Open Access

Clock-dated phylogeny for 48% of the 700 species of Crotalaria (Fabaceae–Papilionoideae) resolves sections worldwide and implies conserved flower and leaf traits throughout its pantropical range

  • Alexander Rockinger1Email author,
  • Andréia Silva Flores2 and
  • Susanne S. Renner1
BMC Evolutionary BiologyBMC series – open, inclusive and trusted201717:61

https://doi.org/10.1186/s12862-017-0903-5

Received: 3 October 2016

Accepted: 3 February 2017

Published: 28 February 2017

Abstract

Background

With some 700 species, the pantropical Crotalaria is among the angiosperm’s largest genera. We sampled 48% of the species from all sections (and representatives of the 15 remaining Crotalarieae genera) for nuclear and plastid DNA markers to infer changes in climate niches, flower morphology, leaf type, and chromosome numbers.

Results

Crotalaria is monophyletic and most closely related to African Bolusia (five species) from which it diverged 23 to 30 Ma ago. Ancestral state reconstructions reveal that leaf and flower types are conserved in large clades and that leaf type is uncorrelated to climate as assessed with phylogenetically-informed analyses that related compound vs. simple leaves to the mean values of four Bioclim parameters for 183 species with good occurrence data. Most species occur in open habitats <1000 m alt., and trifoliolate leaves are the ancestral condition, from which unifoliolate and simple leaves each evolved a few times, the former predominantly in humid, the latter mainly in dry climates. Based on chromosome counts for 36% of the 338 sequenced species, most polyploids are tetraploid and belong to a neotropical clade.

Conclusions

An unexpected finding of our study is that in Crotalaria, simple leaves predominate in humid climates and compound leaves in dry climates, which points to a different adaptive value of these morphologies, regardless of whether these two leaf types evolved rarely or frequently in our focal group.

Keywords

Climate types GBIF data Molecular clock Trait evolution Flower morphology Leaf architecture

Background

With some 700 species, Crotalaria occupies place 34 in a list of the World’s largest angiosperm genera [16]. Of these genera, only four have been studied with a species sampling >30%, namely Piper (Piperaceae) with 31% of c. 1055 species sampled [27], Allium (Amaryllidaceae) with 41% of c. 815 species sampled [39], Erica (Ericaceae) with 45% of c. 860 species sampled [47], and Solanum (Solanaceae) with 34% of c. 1250 species sampled [54], Studying mega-diverse clades (>500 species) is important for understanding plant evolution, especially the timing of geographic expansion and rate of trait change, which can be inferred from calibrated phylogenies. Here we focus on Crotalaria, a pantropical clade of woody or herbaceous species of low statue that mostly occur in open habitats at low to mid-altitudes and that have conspicuous flowers and fruits so that they are frequently collected and well represented in herbaria. Understanding of Crotalaria has benefitted from consistent taxonomic work by Roger Polhill [48, 49] and modern phylogenetic studies focusing on its African and Indian species [37, 57, 58]. Of the 700 species, about 500 occur in Africa and Madagascar, 80 in India, 20 in Australia, and 80 in the Americas [14, 38, 49]. About 15 species are distributed pantropically due to their use as fiber crops, cattle fodder, and erosion control plants [48]. The biosynthesis of pyrrolizidine alkaloids (PAs) in Crotalaria root nodules depends on infection by rhizobial bacteria [25]. So far, this has been studied in only four species of Crotalaria that turn out to be closely related (this study), and knowing the earliest-diverging species of Crotalaria, as well as the closest relatives of the genus, is required to infer when this trait may have evolved.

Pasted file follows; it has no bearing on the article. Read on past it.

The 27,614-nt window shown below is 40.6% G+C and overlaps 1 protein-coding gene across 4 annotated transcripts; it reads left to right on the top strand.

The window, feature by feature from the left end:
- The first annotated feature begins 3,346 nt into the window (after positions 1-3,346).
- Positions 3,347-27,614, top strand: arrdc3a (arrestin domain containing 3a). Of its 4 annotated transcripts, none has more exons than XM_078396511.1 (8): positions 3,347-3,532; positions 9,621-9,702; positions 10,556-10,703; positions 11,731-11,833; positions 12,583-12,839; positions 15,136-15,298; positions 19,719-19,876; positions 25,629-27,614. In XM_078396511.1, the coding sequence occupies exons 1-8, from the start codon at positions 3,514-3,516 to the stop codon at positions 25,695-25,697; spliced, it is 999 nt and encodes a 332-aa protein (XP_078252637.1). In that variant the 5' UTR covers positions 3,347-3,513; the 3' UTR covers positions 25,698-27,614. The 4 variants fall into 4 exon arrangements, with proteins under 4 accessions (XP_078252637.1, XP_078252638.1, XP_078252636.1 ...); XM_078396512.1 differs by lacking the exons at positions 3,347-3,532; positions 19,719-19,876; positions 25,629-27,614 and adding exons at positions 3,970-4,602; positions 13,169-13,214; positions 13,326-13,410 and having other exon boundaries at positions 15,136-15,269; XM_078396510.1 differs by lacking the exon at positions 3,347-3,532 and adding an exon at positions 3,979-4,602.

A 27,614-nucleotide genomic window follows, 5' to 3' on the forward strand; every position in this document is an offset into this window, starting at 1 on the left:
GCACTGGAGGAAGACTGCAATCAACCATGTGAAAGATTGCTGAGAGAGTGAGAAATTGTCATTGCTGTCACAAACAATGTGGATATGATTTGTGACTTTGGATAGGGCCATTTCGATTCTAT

Crotalaria species have typical papilionoid flowers, composed of standard, wing, and keel petals (Fig. 1). These flowers are adapted to bee pollination and especially to Megachilidae, a worldwide clade of some 4000 species [7] whose pollen-carrying structures are restricted to the ventral surface of the abdomen. This matches the ventral pollen presentation in Crotalaria. The only way for a bee to reach the nectary at the base of a staminal tube is by inserting its proboscis through a central channel at the base of the standard petal. Access to the nectary from the sides is blocked by bulbous or plate-like appendages at the inner base of the standard petal. Pollen transfer occurs while the nectar-drinking bee grabs the lateral wing petals with its tarsi, depressing the flower’s keel with its body weight, which causes the style to emerge from the staminal tube through the keel beak [10, 11, 26, 32, 36]. Fitting with the predominant bee pollination, Crotalaria flowers are yellow, sometimes with red or brownish markings. Few species have white, blue, or greenish flowers; an example of a green-flowered species is the Australian C. cunninghamii, which presumably is pollinated by honeyeaters (Meliphagidae) [50].
Fig. 1

Maximum likelihood (ML) tree for 372 accessions representing 338 species of Crotalaria and 33 species of the remaining 15 genera of Crotalarieae based on 3175 aligned nucleotides of nuclear and plastid sequences. Bootstrap support values for every node are shown in Additional file 10: Figure S8. Key flower traits plotted: Keel beak (spirally twisted; straight), calyx (bilabiate; equally lobed), and length of calyx (as long as/longer than keel; shorter than keel). Formal ML state reconstructions ( Methods ) of the three traits on the chronogram (Fig. 3) are shown in Additional file 1: Figures S1, Additional file 2: Figure S2 and Additional file 3: Figure S3. Photos: A. Rockinger